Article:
"Fire-lighting, however simple, is an operation requiring some skill; a fire is readily made by laying a few cinders at the bottom in open order; over this a few pieces of paper, and over that again eight or ten pieces of dry wood; over the wood, a course of moderate-sized pieces of coal, taking care to leave hollow spaces between for air at the centre; and taking care to lay the whole well back in the grate, so that the smoke may go up the chimney, and not into the room.  This done, fire the paper with a match from below, and, if properly laid, it will soon burn up; the stream of flame from the wood and paper soon communicating to the coals and cinders, provided there is plenty of air at the centre."   Isabella Beeton, Book of Household Management, 1861. 


The bellow is a mechanical device for creating a jet of air.  It usually consists of a hinged box with flexible sides, which expands to draw air in through an inward opening value and contracts to expel the air through a nozzle.   

The bellow was used extensively in medieval Europe (5th to 16th century).  It was used to speed combustion for a blacksmith and later to operate pipe organs.  One of the simplest and most familiar types of bellows is the manual one used with fireplaces.  The expandable chamber consists of a leather bag with pleated sides.  The bag is fixed between handles to expand and contract.  The inlet and outlet vents are provided with values so that air must enter through the first and leave through the second.  Thus the bellows becomes a simple air pump.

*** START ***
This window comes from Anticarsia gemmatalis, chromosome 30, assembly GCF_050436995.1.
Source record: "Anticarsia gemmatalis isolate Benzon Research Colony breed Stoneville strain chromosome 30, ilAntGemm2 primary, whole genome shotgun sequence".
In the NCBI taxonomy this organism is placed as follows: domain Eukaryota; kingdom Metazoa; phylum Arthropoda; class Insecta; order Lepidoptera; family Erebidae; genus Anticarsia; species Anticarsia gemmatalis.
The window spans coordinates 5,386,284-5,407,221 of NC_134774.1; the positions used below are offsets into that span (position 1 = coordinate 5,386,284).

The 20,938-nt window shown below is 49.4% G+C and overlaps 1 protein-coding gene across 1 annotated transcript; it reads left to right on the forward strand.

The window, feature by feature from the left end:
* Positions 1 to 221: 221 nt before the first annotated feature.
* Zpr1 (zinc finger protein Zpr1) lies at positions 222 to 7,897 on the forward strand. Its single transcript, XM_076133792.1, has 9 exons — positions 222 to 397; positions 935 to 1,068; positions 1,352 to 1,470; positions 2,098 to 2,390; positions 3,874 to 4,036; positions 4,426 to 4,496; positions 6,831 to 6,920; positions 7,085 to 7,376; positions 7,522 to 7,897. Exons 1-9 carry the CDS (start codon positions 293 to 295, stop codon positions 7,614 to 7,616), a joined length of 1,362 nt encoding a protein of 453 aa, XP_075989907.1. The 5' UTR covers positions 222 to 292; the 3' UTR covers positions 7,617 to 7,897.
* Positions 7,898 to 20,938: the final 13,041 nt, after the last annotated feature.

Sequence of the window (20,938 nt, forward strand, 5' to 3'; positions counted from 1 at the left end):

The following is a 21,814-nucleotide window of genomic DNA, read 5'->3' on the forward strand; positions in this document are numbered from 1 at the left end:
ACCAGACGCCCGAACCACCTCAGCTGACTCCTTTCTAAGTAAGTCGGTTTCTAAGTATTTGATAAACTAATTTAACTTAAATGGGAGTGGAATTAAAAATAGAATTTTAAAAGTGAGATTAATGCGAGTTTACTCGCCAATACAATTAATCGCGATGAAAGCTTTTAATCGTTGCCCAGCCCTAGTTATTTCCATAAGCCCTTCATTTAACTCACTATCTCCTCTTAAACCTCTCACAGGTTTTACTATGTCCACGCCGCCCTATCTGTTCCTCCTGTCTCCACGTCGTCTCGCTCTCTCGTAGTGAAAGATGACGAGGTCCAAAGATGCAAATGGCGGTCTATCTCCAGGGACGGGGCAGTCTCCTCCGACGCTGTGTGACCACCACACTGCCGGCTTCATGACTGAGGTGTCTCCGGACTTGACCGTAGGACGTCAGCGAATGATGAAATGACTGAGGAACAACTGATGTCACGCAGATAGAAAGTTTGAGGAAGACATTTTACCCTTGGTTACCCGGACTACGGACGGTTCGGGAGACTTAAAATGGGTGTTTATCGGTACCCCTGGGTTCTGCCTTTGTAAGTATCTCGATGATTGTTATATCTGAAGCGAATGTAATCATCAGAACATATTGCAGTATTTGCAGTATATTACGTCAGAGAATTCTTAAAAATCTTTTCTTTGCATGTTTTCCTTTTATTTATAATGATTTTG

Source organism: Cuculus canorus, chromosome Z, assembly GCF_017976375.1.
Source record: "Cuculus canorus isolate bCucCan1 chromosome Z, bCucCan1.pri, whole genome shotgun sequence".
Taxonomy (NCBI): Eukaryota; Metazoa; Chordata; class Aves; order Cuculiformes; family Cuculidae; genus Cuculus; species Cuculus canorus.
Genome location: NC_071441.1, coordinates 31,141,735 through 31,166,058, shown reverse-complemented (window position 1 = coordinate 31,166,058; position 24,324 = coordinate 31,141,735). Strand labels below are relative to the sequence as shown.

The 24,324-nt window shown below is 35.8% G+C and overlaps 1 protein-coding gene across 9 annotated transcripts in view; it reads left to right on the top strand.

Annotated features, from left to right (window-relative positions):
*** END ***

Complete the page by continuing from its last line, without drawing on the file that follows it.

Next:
When we think of fireplaces we usually think of these simple bellows.  But bellows have had a major role in history.  Metal smelting was not possible until after the invention of the bellows which made the fore possible.  Bellows deliver additional air to fuel and raise the rate of heat output which is needed for smelting.  Around 3000 BC hand operated bellows were used for metal smelting (bronze). The first evidence of iron smelting is around 930 BC. 

Though early man did not need to get their heating and cooking fires up to the temperatures needed for smelting they did discover that bellows made fire building easier.  Stoking kindling with a bellow produces a hotter flame and logs start much quicker.  This is especially important when you are working with wet logs.  Also, bellows were used early on to create an airstream to blow ashes out of the fireplace when cleaning.   

Today bellows are still a necessary tool on the fireplace hearth.  It is also a tool that many people like to design and make on their own.  Many bellows are made out of beautiful wood and can have very intricate designs creating an elegant object on display by the fire.   

Fireplace Screens